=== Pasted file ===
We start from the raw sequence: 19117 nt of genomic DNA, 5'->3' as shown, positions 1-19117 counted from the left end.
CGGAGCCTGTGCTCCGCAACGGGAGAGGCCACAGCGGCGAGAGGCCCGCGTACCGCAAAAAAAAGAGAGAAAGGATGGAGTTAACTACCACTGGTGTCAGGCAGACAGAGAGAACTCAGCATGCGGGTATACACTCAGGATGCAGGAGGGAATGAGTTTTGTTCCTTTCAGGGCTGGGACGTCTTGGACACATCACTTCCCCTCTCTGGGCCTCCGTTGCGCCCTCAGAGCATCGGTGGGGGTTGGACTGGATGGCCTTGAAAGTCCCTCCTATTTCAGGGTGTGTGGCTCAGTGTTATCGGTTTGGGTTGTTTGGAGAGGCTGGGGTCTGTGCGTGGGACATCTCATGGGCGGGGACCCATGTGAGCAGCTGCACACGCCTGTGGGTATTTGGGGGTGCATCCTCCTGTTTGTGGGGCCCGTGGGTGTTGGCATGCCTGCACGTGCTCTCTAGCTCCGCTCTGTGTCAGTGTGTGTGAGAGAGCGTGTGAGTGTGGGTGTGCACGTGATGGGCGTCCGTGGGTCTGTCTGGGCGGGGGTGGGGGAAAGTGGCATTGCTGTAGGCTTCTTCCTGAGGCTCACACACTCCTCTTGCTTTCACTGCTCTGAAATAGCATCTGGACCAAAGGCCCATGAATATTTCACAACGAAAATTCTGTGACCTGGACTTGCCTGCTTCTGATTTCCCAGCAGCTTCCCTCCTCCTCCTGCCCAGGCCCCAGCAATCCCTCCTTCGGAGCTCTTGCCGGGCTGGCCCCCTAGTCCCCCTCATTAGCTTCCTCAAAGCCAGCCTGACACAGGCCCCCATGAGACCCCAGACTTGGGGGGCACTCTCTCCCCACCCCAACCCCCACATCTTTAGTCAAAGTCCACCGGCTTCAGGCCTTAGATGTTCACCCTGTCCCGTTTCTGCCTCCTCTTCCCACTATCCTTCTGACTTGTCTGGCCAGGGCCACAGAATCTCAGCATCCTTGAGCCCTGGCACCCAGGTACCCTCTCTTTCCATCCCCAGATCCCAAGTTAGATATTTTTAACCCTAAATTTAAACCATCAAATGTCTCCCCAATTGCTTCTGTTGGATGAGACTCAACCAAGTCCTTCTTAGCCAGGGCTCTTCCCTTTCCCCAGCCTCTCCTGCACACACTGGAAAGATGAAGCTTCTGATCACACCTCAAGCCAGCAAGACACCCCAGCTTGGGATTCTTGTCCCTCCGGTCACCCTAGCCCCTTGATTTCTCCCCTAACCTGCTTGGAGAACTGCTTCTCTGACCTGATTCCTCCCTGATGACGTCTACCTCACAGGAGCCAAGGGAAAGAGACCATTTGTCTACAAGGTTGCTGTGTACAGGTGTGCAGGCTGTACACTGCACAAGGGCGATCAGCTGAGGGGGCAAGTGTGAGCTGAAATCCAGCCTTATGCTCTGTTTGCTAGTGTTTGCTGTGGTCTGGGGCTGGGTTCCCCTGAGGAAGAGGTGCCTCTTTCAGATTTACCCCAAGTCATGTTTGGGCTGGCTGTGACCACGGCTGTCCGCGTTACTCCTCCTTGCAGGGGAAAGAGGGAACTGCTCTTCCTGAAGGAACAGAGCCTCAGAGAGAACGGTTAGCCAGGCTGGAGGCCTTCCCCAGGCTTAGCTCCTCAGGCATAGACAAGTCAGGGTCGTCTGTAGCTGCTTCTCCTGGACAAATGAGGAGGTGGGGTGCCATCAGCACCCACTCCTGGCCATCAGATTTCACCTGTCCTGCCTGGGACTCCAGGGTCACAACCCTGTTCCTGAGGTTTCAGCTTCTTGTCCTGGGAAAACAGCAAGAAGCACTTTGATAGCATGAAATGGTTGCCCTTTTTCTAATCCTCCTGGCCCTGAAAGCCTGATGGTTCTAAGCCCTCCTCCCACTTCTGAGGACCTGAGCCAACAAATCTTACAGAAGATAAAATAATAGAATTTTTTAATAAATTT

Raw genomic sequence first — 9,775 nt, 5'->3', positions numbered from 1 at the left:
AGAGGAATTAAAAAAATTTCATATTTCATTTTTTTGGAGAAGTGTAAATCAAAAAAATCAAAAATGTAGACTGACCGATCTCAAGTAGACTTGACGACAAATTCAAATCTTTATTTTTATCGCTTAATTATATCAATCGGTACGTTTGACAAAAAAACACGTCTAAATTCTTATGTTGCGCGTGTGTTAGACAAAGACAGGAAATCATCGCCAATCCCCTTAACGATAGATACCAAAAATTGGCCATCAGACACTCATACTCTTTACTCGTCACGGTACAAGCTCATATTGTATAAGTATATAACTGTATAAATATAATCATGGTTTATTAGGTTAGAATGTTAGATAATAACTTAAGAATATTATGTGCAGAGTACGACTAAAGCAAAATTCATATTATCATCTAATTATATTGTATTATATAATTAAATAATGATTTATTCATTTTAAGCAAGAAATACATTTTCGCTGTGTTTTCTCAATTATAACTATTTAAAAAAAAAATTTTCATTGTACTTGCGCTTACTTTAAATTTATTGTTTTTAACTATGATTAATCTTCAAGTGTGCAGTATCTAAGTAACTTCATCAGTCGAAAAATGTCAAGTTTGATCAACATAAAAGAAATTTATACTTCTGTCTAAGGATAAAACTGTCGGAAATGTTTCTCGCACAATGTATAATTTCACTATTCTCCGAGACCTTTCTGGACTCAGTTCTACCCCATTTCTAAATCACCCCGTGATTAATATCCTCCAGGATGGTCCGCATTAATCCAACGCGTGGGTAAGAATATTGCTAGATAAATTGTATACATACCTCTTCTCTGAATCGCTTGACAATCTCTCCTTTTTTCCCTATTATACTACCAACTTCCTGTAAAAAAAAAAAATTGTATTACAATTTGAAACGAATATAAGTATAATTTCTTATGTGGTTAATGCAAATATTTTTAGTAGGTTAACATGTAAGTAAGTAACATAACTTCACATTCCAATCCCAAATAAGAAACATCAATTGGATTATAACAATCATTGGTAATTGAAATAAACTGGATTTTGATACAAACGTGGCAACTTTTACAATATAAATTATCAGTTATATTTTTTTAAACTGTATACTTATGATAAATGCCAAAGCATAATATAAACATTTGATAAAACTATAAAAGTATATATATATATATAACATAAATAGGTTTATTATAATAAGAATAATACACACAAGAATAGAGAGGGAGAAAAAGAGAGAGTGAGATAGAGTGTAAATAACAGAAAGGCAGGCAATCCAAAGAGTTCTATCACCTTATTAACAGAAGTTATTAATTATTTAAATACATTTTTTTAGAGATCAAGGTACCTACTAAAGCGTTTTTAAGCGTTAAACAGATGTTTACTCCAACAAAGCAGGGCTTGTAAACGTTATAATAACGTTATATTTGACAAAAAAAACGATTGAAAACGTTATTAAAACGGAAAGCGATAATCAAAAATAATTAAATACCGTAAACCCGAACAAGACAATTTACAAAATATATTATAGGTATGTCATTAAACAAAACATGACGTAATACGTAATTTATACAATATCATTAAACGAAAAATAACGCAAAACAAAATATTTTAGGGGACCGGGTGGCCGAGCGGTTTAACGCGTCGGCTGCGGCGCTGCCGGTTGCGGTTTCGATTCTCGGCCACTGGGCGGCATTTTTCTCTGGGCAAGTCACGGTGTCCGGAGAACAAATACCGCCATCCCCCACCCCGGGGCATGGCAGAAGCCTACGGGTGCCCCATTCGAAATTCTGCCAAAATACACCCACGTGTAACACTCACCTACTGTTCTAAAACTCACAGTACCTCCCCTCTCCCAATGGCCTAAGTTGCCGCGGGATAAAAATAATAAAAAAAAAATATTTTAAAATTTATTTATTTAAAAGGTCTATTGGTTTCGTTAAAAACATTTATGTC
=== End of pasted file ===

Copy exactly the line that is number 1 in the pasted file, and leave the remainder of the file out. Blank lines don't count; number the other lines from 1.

We start from the raw sequence: 19117 nt of genomic DNA, 5'->3' as shown, positions 1-19117 counted from the left end.